Dina L. Relles

writer. editor. curious + common.

Before any trip, break, vacation, I feel uneasy and unsettled. On edge.

I am, after all, a lover of the ordinary day. A creature of habit. A homebody steeped in ritual and routine.

Now I’m sitting in the space of a sleepless night. Working through it with words.

As the distance widens between home and away, as the outline of the next everyday grows blurry and faint, far off beyond time and travels—suddenly my love of setting out, seeing the world, exploring the unknown temporarily abandons me. I want to get there already, have my experiences, and get back home.

But as I was readying breakfast this morning, my mind began to wander to vacations past. I would settle on a specific one:  say, two summers ago at the beach. Where were we in our lives then? Had the baby been born? Was my sister-in-law already pregnant? Had I switched jobs yet? Or was I just in the midst of applying for the new one?

Our deviations from routine, these blips and hiccups, are precious pauses. They force a stop. A stare. A look at who and where we are at a particular moment in time.

They offer an oasis, a way to stand stranded and suspended in the steady stream of life and look back, peer ahead. Recall and wonder.

We extract from tethers and tangles, perch on high, assume a new vantage point, examine the familiar and foreign from alternate angles.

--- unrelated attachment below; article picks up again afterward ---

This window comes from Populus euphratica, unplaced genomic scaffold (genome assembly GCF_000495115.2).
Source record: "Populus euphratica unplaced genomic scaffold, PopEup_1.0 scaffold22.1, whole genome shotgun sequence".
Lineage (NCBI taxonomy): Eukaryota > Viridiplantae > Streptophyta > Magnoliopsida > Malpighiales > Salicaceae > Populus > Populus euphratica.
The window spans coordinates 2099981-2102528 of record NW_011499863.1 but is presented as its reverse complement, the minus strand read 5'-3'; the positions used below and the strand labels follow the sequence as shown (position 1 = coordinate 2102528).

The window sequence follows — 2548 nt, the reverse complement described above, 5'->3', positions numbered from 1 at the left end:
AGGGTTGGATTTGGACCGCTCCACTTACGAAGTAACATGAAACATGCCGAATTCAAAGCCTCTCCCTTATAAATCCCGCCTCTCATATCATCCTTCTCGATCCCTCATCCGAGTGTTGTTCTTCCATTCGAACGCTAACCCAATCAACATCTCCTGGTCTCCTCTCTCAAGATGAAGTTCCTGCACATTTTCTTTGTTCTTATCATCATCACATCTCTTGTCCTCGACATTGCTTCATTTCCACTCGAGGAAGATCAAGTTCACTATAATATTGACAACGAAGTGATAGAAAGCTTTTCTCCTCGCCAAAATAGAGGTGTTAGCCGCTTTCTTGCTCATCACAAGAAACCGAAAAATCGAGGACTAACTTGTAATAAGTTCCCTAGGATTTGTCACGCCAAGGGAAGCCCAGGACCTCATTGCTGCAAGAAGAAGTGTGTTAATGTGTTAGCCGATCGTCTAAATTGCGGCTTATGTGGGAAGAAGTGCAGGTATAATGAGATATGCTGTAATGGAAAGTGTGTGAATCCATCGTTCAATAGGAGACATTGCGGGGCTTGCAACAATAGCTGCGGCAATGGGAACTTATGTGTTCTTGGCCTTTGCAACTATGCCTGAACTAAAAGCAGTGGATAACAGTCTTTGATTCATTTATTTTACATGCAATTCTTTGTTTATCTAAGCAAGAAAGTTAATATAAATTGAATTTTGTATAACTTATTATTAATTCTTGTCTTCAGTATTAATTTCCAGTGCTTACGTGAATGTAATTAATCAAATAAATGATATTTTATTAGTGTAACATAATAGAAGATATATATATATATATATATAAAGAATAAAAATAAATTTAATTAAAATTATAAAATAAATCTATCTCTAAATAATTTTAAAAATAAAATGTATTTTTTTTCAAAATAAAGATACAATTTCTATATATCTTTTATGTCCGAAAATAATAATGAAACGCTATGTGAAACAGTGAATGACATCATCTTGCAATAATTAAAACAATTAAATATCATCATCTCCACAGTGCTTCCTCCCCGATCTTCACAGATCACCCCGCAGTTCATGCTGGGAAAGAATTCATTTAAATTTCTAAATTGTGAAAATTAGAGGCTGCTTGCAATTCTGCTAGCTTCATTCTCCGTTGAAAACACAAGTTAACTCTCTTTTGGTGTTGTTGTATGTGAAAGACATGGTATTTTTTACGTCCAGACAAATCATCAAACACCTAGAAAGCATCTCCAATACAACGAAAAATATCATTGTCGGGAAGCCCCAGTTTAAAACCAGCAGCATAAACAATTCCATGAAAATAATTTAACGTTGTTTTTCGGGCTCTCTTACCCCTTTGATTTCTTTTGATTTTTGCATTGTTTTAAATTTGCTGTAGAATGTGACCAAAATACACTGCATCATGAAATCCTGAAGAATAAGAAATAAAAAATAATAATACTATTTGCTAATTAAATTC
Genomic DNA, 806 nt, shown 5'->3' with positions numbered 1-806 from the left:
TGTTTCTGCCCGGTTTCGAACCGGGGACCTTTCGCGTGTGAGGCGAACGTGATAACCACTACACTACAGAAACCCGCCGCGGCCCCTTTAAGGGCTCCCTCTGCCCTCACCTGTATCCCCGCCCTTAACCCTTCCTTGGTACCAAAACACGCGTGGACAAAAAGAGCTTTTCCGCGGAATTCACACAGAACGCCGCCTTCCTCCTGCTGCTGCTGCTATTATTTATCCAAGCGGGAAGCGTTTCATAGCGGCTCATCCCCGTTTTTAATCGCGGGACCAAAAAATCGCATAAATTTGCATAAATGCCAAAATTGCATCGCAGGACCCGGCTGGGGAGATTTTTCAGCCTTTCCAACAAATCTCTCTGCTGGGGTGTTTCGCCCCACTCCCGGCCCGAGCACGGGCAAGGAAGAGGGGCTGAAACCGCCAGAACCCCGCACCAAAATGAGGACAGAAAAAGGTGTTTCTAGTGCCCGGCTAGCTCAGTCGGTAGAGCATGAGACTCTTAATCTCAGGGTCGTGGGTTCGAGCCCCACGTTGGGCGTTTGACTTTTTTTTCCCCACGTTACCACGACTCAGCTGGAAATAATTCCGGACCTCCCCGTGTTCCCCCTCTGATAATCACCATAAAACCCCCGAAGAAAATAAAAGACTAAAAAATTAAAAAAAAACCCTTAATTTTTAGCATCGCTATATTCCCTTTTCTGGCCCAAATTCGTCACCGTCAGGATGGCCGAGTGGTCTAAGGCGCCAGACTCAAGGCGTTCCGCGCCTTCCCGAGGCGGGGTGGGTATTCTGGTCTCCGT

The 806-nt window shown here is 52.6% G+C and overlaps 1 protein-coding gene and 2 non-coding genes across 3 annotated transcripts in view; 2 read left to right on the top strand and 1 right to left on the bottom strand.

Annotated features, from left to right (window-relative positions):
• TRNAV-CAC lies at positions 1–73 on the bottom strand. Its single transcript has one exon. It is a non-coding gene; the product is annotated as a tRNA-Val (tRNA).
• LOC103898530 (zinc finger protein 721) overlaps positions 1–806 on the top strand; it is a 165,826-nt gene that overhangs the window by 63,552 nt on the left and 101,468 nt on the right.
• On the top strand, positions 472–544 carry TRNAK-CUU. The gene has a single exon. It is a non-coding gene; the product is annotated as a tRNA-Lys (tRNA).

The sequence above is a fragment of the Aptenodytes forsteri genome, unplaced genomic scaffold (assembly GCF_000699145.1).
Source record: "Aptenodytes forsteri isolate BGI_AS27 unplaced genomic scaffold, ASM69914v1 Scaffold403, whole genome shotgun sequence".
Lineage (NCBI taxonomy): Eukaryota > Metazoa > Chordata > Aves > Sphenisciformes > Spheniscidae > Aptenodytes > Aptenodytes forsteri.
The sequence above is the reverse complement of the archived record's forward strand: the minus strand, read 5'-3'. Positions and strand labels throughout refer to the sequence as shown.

It is the crack that lets in the light,
the exception that calls attention,
the examined life that’s worth living.
It is the peculiarity that prompts a question,
the irregular or off-kilter that catches the eye.
It is the ache that deepens the appreciation for comfort,
the absence that makes the heart grow fond,
the unsettling shift,
the side step from the well-worn path
that helps us take stock.

It is the wandering that leads us home.


14 thoughts on “the wandering that leads us home

  1. rudrip says:

    Ah, yes, Dina. I understand the dissonance that you describe. I also love my routine and hours before a trip I feel my own gut clenching, knowing that I will miss the hums of my home and the certainty that accompanies my day. Once I reach my destination, I start to notice and pay attention. I let go of my anxiety and try to sink into the present.

    Happy Holidays. xoxo

    1. YES. Missing the rhythms and certainty of home, but then sinking into the moment once away. That’s it exactly. Warm holiday wishes to you too. xo

  2. Oh, precious pauses is so true. I struggle similarly with the resistance to going or even doing sometimes. I cherish the memories of when I’ve said yes. This is the perfect reminder as we head into a fresh new year. xo

    1. Saying yes…absolutely. Like just last night, when the boys wanted to play by the water’s edge fully clothed & with their only sneaks. Tempted to hold them back, but letting them go, come what may–memories were made. And shoes will dry.

  3. Yes, yes, and just so much yes. I am a lover of the ordinary day too, and adventuring and leaving my comfort zone causes me discomfort. But I’m also always so glad I did. xox